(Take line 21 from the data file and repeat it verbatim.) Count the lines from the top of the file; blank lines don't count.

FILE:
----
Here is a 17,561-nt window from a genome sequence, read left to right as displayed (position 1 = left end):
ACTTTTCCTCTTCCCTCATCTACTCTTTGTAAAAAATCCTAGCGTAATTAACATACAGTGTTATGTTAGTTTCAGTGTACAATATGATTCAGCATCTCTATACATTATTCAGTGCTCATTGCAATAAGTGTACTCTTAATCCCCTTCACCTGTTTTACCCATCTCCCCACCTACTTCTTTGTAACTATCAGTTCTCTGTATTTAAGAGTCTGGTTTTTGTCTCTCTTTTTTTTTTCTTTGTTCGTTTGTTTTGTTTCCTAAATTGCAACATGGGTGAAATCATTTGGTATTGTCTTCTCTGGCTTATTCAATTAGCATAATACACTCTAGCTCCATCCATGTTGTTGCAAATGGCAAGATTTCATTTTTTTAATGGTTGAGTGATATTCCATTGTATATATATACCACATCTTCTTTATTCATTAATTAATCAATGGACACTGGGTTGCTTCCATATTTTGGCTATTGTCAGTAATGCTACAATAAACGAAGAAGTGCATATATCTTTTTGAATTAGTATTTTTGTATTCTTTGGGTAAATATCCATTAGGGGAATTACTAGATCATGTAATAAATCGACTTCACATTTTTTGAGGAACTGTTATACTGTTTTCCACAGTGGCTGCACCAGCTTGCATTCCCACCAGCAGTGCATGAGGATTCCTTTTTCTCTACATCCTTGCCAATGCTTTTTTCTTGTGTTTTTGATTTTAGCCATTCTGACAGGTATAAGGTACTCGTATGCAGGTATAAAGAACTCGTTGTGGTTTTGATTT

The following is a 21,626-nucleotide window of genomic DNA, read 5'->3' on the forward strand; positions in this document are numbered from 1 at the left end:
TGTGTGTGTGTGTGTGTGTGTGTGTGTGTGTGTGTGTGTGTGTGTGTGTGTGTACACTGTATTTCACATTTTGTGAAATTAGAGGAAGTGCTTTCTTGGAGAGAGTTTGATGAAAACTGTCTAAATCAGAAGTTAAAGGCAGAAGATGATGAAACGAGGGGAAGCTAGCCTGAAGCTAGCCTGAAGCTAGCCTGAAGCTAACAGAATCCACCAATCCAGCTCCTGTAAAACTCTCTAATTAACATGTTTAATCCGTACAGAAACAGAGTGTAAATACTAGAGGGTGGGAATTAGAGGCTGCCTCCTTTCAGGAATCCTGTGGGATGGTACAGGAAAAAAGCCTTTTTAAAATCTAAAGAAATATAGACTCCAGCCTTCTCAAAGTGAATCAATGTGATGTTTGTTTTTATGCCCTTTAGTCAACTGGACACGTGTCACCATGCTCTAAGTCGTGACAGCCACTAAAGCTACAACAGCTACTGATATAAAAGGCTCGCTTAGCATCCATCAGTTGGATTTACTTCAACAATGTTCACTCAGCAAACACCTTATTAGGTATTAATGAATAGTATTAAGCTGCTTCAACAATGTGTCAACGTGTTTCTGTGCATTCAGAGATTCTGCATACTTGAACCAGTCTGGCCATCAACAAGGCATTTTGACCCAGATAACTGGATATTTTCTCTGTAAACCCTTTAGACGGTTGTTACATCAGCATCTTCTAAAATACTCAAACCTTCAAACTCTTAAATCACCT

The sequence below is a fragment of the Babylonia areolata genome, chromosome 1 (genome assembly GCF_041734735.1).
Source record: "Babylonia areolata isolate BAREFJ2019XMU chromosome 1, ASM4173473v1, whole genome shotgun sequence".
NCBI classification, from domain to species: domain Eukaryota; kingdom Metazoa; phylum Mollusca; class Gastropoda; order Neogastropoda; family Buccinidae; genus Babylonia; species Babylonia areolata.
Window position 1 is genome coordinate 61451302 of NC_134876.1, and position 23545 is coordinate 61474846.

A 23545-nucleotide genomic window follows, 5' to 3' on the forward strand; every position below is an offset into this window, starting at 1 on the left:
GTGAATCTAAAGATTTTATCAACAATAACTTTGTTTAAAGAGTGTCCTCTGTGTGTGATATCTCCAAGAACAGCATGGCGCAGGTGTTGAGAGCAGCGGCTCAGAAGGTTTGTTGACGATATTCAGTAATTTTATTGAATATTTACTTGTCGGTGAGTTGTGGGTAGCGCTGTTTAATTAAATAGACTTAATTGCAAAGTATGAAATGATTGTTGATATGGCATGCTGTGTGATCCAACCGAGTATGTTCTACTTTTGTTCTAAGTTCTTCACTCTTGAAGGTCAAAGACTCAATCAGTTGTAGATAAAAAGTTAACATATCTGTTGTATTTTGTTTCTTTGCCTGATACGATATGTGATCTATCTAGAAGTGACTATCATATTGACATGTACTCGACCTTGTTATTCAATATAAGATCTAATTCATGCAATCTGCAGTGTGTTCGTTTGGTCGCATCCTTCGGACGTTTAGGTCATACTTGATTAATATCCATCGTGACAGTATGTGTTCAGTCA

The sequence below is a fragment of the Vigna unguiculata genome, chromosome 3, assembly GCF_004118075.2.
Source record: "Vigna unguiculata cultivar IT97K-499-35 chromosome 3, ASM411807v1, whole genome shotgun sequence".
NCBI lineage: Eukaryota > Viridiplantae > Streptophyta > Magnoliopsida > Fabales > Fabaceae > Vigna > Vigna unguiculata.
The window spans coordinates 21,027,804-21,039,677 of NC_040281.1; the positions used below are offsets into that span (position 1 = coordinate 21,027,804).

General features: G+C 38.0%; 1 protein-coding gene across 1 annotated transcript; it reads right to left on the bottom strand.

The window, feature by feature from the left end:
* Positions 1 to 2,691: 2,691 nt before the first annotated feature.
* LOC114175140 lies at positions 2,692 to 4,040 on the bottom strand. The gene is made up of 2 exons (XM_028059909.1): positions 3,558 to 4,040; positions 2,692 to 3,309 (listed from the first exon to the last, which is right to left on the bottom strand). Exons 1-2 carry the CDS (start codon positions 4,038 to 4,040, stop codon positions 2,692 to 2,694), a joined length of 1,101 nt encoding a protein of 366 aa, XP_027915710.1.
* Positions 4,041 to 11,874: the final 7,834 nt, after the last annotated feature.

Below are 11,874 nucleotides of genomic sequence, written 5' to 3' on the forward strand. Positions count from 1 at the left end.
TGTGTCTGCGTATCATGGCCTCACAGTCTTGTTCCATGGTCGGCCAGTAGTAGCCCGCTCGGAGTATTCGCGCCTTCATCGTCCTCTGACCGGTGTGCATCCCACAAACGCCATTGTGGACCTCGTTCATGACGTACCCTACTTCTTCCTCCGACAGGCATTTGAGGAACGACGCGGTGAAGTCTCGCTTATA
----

TGTGTCTGCGTATCATGGCCTCACAGTCTTGTTCCATGGTCGGCCAGTAGTAGCCCGCTCGGAGTATTCGCGCCTTCATCGTCCTCTGACCGGTGTGCATCCCACAAACGCCATTGTGGACCTCGTTCATGACGTACCCTACTTCTTCCTCCGACAGGCATTTGAGGAACGACGCGGTGAAGTCTCGCTTATA